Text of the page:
What is Money Laundering?
The best way to consider the federal crime of money laundering is to consider what a washing machine does. It cleans dirty items. That’s the same concept behind money laundering. The crime involves “washing” dirty money (i.e. money derived from a “specified unlawful activity”) and turning it into clean money through some legitimate activity.
Historically, laws against money laundering came into focus during the prohibition era of the 1930’s. Many organized crime groups received a huge boost from prohibition, coming into large sums of money by illegally selling alcohol, which they attempted to “wash” or hide its origination from the government.
“Dirty money” is considered to be ill-gotten gains from criminal activities such as extortion, insider trading, illegal betting or gambling, drug trafficking, etc. Money laundering typically involves 3 steps:
(1) introducing the cash into the financial system (“placement’),
(2) conducting a complex series of financial transactions to camouflage the original source of the funds (“layering”), and
(3) acquiring the wealth generated from these transactions (“integration”).
Common Types of Money Laundering
Money laundering can occur through several different methods, all of which can carry serious penalties if convicted. The most common laundering schemes are discussed below:
- “Structuring” or “Smurfing” – this is when larger amounts of money are broken down and deposited in smaller sums in order to avoid suspicion and detection
- “Smuggling” – smuggling involves physically smuggling and relocating money into another jurisdiction and depositing it into a foreign institution, such as an off-shore account
- “Cash-Intensive Business” – these are typically businesses that legitimately deal in large sums of cash (such as a convenience store, restaurant, or retail store), and the illegal money is comingled and mixed in along with the legal money
- “Trade-Based Laundering” – this is one of the newest forms of laundering. Trade-based laundering involves either over-valuing or under-valuing subjectively priced assets (such as a piece of art) in order to disguise the movement of money
- “Shell Companies” – Shell companies allow the true owner of the assets to be hidden, as there are no requirements that the owner be disclosed
- “Casino Capture” – this occurs when an individual takes the dirty money and trades the money in for chips at a casino, so they can report the money instead as gambling winnings
- “Black Salaries” – this occurs when a company has an employee that is “off the books,” with no registration or employment agreement, and the employee is paid “under the table” in cash with the dirty money
No matter what scheme is used, the purpose is always to move money around in order to create confusion. Sometimes this may involve wiring and transferring money through numerous accounts.
What Does the Federal Law Say?
The federal laws against money laundering appear in the United States Code at 18 U.S.C. §§ 1956 and 1957. In order to be criminally liable under federal law, an individual or business entity must conduct (or attempt to conduct) a financial transaction, knowing that the property involved represents the proceeds of unlawful activity, and the property must in fact, be derived from some unlawful activity.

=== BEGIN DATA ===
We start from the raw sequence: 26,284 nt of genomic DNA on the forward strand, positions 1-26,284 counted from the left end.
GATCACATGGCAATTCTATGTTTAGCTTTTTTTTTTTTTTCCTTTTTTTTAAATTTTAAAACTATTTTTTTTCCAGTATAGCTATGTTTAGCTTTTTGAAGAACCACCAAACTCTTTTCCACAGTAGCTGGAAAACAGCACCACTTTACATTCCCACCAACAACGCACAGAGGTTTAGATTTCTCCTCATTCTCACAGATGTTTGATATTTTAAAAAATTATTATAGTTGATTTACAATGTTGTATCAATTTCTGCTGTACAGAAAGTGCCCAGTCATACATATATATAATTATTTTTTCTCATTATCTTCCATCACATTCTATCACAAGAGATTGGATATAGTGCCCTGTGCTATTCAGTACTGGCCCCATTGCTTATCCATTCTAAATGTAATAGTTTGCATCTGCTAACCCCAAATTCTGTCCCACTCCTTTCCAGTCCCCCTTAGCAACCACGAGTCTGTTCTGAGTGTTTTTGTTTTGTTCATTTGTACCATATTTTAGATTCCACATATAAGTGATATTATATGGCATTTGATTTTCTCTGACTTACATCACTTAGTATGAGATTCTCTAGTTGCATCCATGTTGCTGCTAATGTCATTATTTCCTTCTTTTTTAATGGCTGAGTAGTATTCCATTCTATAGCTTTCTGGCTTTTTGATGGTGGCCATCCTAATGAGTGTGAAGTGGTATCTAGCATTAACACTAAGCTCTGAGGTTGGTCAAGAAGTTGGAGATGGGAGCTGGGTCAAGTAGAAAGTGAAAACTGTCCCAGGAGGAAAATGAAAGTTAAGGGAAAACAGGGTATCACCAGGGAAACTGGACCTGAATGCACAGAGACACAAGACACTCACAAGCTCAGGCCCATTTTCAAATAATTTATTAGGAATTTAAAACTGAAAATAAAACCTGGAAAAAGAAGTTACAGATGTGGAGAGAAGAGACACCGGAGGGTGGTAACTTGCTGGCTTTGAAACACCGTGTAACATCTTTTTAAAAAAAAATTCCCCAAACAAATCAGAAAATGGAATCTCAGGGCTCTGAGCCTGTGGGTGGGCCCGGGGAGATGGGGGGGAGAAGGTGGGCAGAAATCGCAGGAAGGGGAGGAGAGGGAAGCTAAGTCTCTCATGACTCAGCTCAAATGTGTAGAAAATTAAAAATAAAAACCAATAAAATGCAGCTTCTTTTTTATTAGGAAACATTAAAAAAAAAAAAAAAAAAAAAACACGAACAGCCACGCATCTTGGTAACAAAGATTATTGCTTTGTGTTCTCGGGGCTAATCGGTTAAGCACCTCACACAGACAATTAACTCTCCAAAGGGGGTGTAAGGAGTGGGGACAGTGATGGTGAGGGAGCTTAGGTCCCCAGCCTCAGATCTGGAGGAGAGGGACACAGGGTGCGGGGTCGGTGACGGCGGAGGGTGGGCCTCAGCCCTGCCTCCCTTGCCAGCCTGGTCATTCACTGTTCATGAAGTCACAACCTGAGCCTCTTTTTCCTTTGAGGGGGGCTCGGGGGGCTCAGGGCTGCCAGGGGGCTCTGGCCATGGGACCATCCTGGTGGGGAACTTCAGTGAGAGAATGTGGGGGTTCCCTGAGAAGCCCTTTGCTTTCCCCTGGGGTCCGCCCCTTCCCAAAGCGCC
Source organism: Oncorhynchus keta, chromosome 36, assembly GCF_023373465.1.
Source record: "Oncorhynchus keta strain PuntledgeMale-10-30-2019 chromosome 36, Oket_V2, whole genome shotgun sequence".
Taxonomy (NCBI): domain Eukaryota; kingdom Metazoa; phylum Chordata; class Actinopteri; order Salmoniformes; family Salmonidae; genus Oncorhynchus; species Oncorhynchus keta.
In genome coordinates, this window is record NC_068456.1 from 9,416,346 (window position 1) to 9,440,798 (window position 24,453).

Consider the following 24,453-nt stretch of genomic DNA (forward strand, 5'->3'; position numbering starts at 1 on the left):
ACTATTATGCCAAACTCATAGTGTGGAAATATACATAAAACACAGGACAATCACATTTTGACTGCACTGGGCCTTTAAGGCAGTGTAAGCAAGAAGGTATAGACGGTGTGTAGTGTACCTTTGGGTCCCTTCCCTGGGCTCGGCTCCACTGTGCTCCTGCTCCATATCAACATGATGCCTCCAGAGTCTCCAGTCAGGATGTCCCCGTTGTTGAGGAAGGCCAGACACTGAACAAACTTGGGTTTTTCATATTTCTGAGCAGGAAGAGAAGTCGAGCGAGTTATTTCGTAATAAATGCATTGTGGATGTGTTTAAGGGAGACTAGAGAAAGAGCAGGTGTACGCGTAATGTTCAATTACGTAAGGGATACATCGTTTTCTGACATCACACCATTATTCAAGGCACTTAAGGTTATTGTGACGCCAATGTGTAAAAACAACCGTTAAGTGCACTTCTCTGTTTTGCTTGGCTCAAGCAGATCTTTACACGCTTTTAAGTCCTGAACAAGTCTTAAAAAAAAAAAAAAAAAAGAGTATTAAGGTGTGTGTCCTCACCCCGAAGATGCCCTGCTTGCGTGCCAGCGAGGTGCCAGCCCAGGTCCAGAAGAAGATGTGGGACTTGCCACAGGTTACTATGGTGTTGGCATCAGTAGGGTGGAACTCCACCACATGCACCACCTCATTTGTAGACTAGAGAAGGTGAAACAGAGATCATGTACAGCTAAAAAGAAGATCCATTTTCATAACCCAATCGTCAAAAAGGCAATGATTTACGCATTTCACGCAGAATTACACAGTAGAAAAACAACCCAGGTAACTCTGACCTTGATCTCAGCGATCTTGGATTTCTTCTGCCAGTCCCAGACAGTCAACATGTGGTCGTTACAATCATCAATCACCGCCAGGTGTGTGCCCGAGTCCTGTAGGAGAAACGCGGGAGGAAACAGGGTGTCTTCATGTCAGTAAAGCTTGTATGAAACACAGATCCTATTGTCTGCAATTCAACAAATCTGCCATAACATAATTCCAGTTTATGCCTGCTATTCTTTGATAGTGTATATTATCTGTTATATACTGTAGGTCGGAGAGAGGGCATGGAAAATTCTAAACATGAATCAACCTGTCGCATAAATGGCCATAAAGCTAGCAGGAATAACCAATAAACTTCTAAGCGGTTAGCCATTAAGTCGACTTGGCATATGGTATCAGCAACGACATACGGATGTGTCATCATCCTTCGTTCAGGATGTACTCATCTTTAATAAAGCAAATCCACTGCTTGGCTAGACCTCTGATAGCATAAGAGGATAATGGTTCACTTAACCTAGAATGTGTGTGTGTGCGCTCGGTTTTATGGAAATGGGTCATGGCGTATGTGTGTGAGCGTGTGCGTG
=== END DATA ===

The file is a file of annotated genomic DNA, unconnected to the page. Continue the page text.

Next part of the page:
The statute includes a non-exclusive laundry list of different activities and types of conduct that can trigger a money laundering charge. Additionally, 18 U.S.C.§ 1956(h) allows for a conspiracy component, which means an indictment can be brought even if a defendant did not perform the specific overt act of laundering money. The United States Department of Justice, which includes the Federal Bureau of Investigations (FBI) prosecutes violations of the federal anti-money laundering laws.
Money laundering can often be a part of a larger investigation into other crimes such as violations of the Racketeer Influenced and Corrupt Organizations (RICO) Act, drug trafficking, identity theft, murder and other violent crimes, as well as bank fraud and bribery of a public official.
Penalties for Money Laundering
The maximum penalty allowed for violation of the anti-money laundering las under 18 U.S.C. § 1956 is up to 20 years in prison, 10 years in prison for violations under § 1957, and a $500,000 fine, or twice the value of the property involved in the transaction, whichever is greater.
The government may also impose civil penalties in the amount of $10,000 or the value of the property involved, whichever is greater. Under the Bank Secrecy Act of 1970, a financial institution can receive a fine for each day and for each office or branch where a violation occurs.
There are ranges as to how much the daily fines can be, from $10,000 for failure to report a transaction, up to $1 Million for failing to establish the required policies and procedures designed to detect illicit transactions. In addition to fines and prison time, the federal government can also use its power of forfeiture, freezing and seizure to penalize money laundering defendants.
THE KEY TO A FIVE STAR DEFENSE
The law is very nuanced. Federal prosecutors have almost unlimited advantages and resources at their disposal. Having attorneys on your team that understand the law, keep abreast of legal developments in the law, have the experience dealing with the complexities of federal statutes and, finally, possess the skills to stand before a jury to make a compelling case on behalf of a client are not just important qualities, they’re critical. At The Federal Defenders. we pride ourselves on being advocates for our clients. With decades of experience with all variety and manner of federal criminal issues and defenses, we understand what it takes to put our clients in a winning position. For a free and confidential consultation, call us today at (800) 712-0000. Just like our toll-free number, we operate nationwide.